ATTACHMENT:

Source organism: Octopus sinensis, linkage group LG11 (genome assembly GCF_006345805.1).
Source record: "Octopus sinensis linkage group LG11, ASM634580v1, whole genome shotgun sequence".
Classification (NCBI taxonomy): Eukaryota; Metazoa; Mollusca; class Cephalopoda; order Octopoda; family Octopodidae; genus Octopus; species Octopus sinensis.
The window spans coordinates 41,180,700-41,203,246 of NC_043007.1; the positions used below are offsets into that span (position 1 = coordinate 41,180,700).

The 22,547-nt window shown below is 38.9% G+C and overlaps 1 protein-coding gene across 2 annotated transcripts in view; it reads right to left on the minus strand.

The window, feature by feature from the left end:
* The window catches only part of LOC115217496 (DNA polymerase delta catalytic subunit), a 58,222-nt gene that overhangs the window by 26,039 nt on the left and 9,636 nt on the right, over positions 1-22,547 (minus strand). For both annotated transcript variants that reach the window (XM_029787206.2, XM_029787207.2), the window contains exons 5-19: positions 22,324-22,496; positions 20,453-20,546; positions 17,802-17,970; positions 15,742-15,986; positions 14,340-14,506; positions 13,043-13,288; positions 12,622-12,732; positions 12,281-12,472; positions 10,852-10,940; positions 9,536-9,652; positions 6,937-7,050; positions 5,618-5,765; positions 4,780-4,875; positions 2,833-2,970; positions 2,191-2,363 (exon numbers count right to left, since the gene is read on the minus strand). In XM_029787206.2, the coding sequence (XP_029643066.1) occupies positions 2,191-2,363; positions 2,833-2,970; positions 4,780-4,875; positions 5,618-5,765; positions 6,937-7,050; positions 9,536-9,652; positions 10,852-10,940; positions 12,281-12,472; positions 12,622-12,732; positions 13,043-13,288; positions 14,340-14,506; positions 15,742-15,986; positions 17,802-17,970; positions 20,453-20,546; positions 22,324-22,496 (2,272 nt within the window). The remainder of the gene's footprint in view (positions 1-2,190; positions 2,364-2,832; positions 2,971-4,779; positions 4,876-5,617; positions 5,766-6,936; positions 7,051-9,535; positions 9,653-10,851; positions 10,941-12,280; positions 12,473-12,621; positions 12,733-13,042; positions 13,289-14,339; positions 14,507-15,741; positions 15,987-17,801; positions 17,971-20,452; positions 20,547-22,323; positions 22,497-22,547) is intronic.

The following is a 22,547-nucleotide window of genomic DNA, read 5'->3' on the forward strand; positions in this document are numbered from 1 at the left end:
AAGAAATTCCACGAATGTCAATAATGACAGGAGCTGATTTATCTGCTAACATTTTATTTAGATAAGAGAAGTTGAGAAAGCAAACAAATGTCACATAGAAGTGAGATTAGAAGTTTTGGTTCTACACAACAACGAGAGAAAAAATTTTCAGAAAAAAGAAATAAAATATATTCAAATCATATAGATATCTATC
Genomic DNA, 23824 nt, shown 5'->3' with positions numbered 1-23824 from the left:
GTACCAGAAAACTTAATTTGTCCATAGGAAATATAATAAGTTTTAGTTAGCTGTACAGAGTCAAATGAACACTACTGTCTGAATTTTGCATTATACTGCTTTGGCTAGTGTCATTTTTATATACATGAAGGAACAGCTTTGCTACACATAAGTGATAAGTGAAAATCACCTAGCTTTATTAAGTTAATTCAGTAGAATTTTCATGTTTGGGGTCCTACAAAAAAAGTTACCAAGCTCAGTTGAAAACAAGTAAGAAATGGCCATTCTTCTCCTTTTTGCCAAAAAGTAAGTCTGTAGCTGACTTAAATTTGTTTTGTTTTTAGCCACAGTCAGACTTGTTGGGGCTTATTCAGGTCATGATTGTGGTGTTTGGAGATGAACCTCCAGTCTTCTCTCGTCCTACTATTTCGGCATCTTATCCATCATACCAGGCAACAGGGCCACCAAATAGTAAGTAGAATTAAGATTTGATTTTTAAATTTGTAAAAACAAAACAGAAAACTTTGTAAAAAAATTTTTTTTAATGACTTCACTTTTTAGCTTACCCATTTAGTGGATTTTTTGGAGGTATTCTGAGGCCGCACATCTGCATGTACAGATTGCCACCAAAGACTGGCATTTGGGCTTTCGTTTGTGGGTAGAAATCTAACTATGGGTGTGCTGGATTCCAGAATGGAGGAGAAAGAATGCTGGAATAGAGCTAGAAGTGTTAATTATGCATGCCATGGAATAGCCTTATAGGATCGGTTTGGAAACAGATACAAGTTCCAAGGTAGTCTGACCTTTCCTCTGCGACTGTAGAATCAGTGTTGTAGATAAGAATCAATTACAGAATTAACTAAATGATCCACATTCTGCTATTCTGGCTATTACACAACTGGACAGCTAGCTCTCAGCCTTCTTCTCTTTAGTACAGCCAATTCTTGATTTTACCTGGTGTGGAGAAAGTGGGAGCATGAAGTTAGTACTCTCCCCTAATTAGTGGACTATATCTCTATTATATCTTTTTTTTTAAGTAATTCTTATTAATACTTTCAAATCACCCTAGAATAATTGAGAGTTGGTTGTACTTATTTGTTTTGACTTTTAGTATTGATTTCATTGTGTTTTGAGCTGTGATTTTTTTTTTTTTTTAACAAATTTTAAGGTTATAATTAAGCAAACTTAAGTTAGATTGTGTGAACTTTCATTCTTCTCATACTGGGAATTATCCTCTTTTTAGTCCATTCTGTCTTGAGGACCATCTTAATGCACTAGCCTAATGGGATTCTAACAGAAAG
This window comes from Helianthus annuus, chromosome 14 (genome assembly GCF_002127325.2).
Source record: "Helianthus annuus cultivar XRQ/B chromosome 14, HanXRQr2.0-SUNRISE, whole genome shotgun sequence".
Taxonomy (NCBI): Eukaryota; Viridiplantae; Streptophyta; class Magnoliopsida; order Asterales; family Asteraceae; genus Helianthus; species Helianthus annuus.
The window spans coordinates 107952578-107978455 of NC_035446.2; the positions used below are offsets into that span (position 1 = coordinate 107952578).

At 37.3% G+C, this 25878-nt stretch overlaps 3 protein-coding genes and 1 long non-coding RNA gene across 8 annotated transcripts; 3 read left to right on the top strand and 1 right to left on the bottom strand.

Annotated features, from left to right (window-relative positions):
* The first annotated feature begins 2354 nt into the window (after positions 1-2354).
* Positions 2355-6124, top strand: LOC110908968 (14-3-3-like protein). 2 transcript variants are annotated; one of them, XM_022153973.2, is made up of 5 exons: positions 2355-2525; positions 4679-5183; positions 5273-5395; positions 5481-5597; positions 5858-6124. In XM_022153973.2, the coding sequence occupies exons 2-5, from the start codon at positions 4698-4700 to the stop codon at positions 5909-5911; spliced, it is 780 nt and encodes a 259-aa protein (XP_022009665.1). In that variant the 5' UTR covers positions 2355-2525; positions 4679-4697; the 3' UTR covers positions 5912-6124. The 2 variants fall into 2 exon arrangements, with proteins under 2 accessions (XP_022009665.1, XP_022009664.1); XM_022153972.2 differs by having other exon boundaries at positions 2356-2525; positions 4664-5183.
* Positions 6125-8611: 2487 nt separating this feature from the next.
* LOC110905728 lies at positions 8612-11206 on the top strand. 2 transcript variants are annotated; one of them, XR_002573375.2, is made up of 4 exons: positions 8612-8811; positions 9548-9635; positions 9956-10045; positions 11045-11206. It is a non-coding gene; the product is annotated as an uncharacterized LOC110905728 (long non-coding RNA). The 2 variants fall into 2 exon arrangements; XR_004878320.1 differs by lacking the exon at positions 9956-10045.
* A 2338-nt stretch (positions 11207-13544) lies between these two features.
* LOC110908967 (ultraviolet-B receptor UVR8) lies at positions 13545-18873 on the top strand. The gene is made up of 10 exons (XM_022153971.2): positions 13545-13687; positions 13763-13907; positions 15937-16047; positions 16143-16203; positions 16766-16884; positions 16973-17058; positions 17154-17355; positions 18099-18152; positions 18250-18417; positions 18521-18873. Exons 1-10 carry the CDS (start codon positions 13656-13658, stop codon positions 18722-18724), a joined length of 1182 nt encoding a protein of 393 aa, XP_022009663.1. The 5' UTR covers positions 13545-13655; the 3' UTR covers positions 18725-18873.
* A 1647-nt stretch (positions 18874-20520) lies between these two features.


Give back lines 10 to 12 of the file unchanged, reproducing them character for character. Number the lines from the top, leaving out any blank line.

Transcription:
Genomic DNA, 23824 nt, shown 5'->3' with positions numbered 1-23824 from the left:
GTACCAGAAAACTTAATTTGTCCATAGGAAATATAATAAGTTTTAGTTAGCTGTACAGAGTCAAATGAACACTACTGTCTGAATTTTGCATTATACTGCTTTGGCTAGTGTCATTTTTATATACATGAAGGAACAGCTTTGCTACACATAAGTGATAAGTGAAAATCACCTAGCTTTATTAAGTTAATTCAGTAGAATTTTCATGTTTGGGGTCCTACAAAAAAAGTTACCAAGCTCAGTTGAAAACAAGTAAGAAATGGCCATTCTTCTCCTTTTTGCCAAAAAGTAAGTCTGTAGCTGACTTAAATTTGTTTTGTTTTTAGCCACAGTCAGACTTGTTGGGGCTTATTCAGGTCATGATTGTGGTGTTTGGAGATGAACCTCCAGTCTTCTCTCGTCCTACTATTTCGGCATCTTATCCATCATACCAGGCAACAGGGCCACCAAATAGTAAGTAGAATTAAGATTTGATTTTTAAATTTGTAAAAACAAAACAGAAAACTTTGTAAAAAAATTTTTTTTAATGACTTCACTTTTTAGCTTACCCATTTAGTGGATTTTTTGGAGGTATTCTGAGGCCGCACATCTGCATGTACAGATTGCCACCAAAGACTGGCATTTGGGCTTTCGTTTGTGGGTAGAAATCTAACTATGGGTGTGCTGGATTCCAGAATGGAGGAGAAAGAATGCTGGAATAGAGCTAGAAGTGTTAATTATGCATGCCATGGAATAGCCTTATAGGATCGGTTTGGAAACAGATACAAGTTCCAAGGTAGTCTGACCTTTCCTCTGCGACTGTAGAATCAGTGTTGTAGATAAGAATCAATTACAGAATTAACTAAATGATCCACATTCTGCTATTCTGGCTATTACACAACTGGACAGCTAGCTCTCAGCCTTCTTCTCTTTAGTACAGCCAATTCTTGATTTTACCTGGTGTGGAGAAAGTGGGAGCATGAAGTTAGTACTCTCCCCTAATTAGTGGACTATATCTCTATTATATCTTTTTTTTTAAGTAATTCTTATTAATACTTTCAAATCACCCTAGAATAATTGAGAGTTGGTTGTACTTATTTGTTTTGACTTTTAGTATTGATTTCATTGTGTTTTGAGCTGTGATTTTTTTTTTTTTTTAACAAATTTTAAGGTTATAATTAAGCAAACTTAAGTTAGATTGTGTGAACTTTCATTCTTCTCATACTGGGAATTATCCTCTTTTTAGTCCATTCTGTCTTGAGGACCATCTTAATGCACTAGCCTAATGGGATTCTAACAGAAAG
This window comes from Helianthus annuus, chromosome 14 (genome assembly GCF_002127325.2).